Hard seltzers have become one of the most trendy beverages in the past year. Most types of Hard Seltzer don’t have gluten, but some can have products derived from ingredients that may cause allergies.
Causes Of Hard Seltzer Allergy
There are more than 30 flavors of Hard Seltzer and the primary ingredients are alcohol and fruit juice or flavors. Not all types contain allergens that can trigger an allergic reaction in your body. But when packaging is done in facilities, allergens can be added to the final product. The most common allergens that might be present in some specialty hard seltzers are given below:
These allergen containing food items are not directly added to Hard Seltzer, but the products used in making it may be derived from these. In addition, you may also experience gluten and sulfites allergies after consuming Hard Seltzer. Not all the types contain all of these allergens, so it’s recommended to check the ingredient labels before you consume any Hard Seltzer.
All these allergens can cause serious allergic reactions and the major issues that can occur after consuming this drink are:
The company claims to produce gluten-free because after the fermentation process is done, gluten is removed. Most Hard Seltzer will not have gluten, but you can’t be sure about all types. Even after the removal of gluten, at 20ppm of gluten will remain in the product and you can’t get 100% gluten-free alcohol.
Anyone having gluten sensitivity should avoid gluten, especially people who have celiac disease. It’s a serious autoimmune disease that initiates an immune response in the body that attacks the small intestine. People suffering from this condition shouldn’t take the risk of consuming this drink unless it has labels of 100% gluten-free.
Hard Seltzer contains sulfites which are used as preservatives in alcoholic beverages. They are added to beer to increase its shelf life, stop bacterial growth, and enhance color. But many reports surfaced that state sulfite is a strong allergen and especially harmful to people with asthma. They can develop an allergic reaction more quickly than other people.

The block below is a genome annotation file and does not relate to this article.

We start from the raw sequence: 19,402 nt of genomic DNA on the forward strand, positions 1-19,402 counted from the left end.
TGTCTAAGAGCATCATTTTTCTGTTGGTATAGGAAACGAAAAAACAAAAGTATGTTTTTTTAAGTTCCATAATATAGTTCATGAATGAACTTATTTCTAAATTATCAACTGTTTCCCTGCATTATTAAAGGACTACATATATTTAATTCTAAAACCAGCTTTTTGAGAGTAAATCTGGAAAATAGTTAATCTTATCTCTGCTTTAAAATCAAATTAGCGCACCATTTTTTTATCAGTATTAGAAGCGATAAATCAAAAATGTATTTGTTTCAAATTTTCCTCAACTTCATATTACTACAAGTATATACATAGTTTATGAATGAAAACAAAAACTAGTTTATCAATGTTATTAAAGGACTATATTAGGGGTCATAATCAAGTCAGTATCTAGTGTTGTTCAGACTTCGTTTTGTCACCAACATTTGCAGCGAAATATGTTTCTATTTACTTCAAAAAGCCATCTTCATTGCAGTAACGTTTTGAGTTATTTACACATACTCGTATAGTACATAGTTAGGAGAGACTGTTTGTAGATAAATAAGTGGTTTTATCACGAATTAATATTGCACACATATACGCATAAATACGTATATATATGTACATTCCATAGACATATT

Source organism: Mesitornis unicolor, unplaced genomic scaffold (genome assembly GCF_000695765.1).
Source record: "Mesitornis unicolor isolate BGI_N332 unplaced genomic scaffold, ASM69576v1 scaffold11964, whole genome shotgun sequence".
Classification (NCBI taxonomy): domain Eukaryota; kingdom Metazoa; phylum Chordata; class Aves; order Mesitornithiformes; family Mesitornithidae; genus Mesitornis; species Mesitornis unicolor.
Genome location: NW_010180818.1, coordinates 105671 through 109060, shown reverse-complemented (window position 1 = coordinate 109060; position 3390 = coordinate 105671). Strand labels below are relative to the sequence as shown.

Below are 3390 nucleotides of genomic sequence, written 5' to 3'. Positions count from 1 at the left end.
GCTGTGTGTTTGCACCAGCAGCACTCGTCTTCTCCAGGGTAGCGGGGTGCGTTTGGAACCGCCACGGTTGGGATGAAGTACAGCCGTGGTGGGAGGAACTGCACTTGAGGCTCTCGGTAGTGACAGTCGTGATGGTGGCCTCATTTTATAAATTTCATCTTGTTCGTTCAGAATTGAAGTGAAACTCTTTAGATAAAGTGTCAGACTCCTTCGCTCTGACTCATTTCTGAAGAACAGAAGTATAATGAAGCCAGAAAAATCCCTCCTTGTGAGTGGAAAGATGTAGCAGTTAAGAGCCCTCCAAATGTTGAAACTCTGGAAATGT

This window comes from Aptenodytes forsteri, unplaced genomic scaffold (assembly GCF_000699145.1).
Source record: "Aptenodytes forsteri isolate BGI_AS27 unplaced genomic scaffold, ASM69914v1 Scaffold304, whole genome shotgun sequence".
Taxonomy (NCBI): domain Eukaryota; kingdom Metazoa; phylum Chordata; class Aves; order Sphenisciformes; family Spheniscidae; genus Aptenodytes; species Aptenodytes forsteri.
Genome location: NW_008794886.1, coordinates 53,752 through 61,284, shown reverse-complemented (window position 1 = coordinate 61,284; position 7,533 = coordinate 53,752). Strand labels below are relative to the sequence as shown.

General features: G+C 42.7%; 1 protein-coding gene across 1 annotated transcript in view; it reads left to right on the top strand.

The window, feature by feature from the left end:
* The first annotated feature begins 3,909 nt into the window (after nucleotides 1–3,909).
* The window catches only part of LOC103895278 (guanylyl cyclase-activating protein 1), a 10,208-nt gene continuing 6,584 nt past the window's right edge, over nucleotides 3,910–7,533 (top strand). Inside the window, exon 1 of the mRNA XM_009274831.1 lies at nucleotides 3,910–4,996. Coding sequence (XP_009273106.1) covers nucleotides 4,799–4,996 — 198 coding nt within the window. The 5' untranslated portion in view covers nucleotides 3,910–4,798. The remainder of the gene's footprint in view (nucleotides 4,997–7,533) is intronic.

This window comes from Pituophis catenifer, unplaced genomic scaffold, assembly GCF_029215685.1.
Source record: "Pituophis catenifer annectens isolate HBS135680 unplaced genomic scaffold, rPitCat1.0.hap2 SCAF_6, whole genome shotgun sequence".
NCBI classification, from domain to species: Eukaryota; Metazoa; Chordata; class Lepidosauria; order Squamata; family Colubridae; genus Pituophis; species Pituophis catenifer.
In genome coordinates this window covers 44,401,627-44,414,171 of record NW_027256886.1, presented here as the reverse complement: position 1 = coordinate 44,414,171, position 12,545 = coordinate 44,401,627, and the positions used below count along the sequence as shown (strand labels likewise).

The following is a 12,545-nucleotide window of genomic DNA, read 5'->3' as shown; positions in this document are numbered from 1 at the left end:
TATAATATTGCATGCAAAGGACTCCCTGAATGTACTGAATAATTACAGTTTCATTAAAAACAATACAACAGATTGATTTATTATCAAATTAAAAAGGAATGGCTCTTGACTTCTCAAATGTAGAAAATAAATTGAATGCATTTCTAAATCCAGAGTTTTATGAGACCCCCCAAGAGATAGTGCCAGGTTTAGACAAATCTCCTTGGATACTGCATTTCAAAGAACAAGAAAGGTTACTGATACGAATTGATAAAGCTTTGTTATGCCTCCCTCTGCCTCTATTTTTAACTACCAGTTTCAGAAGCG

Symptoms of Hard Seltzer Allergy
If you’re allergic to any ingredient in Hard Seltzer, you’ll start feeling the symptoms of an allergic reaction after a few minutes to 2 hours. The time for symptoms depends upon your sensitivity to a particular ingredient and the amount of that ingredient you consumed. Depending upon these, you’ll experience the following symptoms of Hard Seltzer allergy:
Bloating or gas
Diarrhea or constipation
Lack of focus
In severe cases, when you have consumed too much of an allergen or have high sensitivity to it, you’ll experience a serious allergic reaction known as anaphylaxis. It’s not like regular minor allergic attacks, if you don’t get treated on time, it can prove fatal.
When you have anaphylaxis, the initial symptoms will be like common allergies. After 30 minutes, more severe signs will start to appear and these include:
Shortness of breath
Coughing or chest tightness
Swollen lips or tongue
Vomiting, cramps and diarrhea
Lower pulse rate
Itchy or swollen throat
Some people also experience a shock and loss of consciousness. If this happens, a person needs immediate medical help because any delay can be life-threatening.
Prevent Hard Seltzer Allergy
Here are some tips that can help you prevent Hard Seltzer Allergy:
Get yourself tested for common allergies. If you have a family history of gluten or any other allergy, then there are high chances that you also have it. Test yourself for that and other allergies your doctor recommends to protect yourself from serious consequences.
Always check the ingredient labels before consuming any flavor of Hard Seltzer if you are diagnosed with an allergy. Even if you’re not, but you feel you’re allergic to a specific ingredient, it’s best to choose another drink for you.
Keep antihistamine with you to prevent an allergic reaction at an early stage. Sometimes you don’t know that beer can start an allergic reaction, this medicine will prevent the allergy from changing into something serious before you reach the hospital.